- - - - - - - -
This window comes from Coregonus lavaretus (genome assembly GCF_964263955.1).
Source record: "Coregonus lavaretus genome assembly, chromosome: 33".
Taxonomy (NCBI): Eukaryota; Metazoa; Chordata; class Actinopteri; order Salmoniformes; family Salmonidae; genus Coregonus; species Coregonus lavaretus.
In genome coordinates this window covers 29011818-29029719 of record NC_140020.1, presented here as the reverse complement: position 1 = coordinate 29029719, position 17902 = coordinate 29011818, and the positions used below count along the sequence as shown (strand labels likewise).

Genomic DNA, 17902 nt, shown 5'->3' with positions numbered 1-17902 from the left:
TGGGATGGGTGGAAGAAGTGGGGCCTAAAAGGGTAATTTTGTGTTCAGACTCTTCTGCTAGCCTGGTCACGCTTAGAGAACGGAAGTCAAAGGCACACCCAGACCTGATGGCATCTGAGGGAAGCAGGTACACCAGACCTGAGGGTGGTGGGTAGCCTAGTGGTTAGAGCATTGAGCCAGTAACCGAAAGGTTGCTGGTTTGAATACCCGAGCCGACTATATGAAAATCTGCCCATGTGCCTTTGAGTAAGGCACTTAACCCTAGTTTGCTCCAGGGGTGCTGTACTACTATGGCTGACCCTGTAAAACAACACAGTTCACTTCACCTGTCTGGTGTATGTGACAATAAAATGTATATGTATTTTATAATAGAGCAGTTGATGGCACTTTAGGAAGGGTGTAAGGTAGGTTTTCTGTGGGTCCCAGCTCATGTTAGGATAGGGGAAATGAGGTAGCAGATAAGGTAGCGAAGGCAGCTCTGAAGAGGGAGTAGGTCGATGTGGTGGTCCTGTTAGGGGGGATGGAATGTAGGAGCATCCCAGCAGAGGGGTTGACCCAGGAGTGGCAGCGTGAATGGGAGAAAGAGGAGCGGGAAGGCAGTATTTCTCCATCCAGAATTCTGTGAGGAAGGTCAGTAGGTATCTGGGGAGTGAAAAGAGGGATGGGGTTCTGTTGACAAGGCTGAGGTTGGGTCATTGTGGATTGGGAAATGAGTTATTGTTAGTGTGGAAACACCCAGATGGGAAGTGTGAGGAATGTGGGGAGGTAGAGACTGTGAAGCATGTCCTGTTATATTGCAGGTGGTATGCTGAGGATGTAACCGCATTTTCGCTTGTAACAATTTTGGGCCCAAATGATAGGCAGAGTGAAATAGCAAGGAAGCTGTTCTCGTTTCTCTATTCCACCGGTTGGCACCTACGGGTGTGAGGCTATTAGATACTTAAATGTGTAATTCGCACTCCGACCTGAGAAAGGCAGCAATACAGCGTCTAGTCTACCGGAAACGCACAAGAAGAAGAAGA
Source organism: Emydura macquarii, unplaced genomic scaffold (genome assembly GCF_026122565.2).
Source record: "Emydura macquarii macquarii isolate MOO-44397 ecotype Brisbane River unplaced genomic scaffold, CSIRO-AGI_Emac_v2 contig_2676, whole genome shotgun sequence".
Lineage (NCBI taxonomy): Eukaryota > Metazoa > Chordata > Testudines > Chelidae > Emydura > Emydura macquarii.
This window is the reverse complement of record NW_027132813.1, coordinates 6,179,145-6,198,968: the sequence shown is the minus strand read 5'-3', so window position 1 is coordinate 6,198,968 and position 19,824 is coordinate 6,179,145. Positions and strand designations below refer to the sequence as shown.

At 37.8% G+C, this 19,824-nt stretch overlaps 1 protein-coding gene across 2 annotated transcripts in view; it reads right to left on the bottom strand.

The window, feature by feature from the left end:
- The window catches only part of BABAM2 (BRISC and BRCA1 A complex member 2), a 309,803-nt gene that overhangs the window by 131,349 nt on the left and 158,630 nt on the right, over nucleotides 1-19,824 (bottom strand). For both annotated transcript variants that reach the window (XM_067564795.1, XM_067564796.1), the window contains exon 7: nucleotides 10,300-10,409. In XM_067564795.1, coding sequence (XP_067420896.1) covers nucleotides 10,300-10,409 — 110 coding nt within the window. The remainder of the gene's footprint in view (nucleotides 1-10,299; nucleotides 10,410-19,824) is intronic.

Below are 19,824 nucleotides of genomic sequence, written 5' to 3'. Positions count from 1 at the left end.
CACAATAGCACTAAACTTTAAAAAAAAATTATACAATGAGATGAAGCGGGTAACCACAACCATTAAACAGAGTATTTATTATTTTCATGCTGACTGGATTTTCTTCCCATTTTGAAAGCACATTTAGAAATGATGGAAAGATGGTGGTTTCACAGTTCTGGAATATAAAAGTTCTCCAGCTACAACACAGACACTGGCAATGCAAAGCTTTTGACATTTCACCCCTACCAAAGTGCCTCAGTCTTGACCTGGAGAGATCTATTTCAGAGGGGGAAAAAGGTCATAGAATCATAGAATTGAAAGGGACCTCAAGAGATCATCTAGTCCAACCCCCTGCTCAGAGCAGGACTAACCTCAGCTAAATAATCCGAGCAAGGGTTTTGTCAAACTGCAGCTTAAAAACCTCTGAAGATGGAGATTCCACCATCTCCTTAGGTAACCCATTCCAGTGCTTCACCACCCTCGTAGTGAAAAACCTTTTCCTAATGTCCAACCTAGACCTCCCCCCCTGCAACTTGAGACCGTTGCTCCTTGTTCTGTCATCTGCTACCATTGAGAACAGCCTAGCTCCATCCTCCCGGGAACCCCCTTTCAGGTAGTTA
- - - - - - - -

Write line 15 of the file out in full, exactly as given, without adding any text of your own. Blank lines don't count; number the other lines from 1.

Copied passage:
CACAATAGCACTAAACTTTAAAAAAAAATTATACAATGAGATGAAGCGGGTAACCACAACCATTAAACAGAGTATTTATTATTTTCATGCTGACTGGATTTTCTTCCCATTTTGAAAGCACATTTAGAAATGATGGAAAGATGGTGGTTTCACAGTTCTGGAATATAAAAGTTCTCCAGCTACAACACAGACACTGGCAATGCAAAGCTTTTGACATTTCACCCCTACCAAAGTGCCTCAGTCTTGACCTGGAGAGATCTATTTCAGAGGGGGAAAAAGGTCATAGAATCATAGAATTGAAAGGGACCTCAAGAGATCATCTAGTCCAACCCCCTGCTCAGAGCAGGACTAACCTCAGCTAAATAATCCGAGCAAGGGTTTTGTCAAACTGCAGCTTAAAAACCTCTGAAGATGGAGATTCCACCATCTCCTTAGGTAACCCATTCCAGTGCTTCACCACCCTCGTAGTGAAAAACCTTTTCCTAATGTCCAACCTAGACCTCCCCCCCTGCAACTTGAGACCGTTGCTCCTTGTTCTGTCATCTGCTACCATTGAGAACAGCCTAGCTCCATCCTCCCGGGAACCCCCTTTCAGGTAGTTA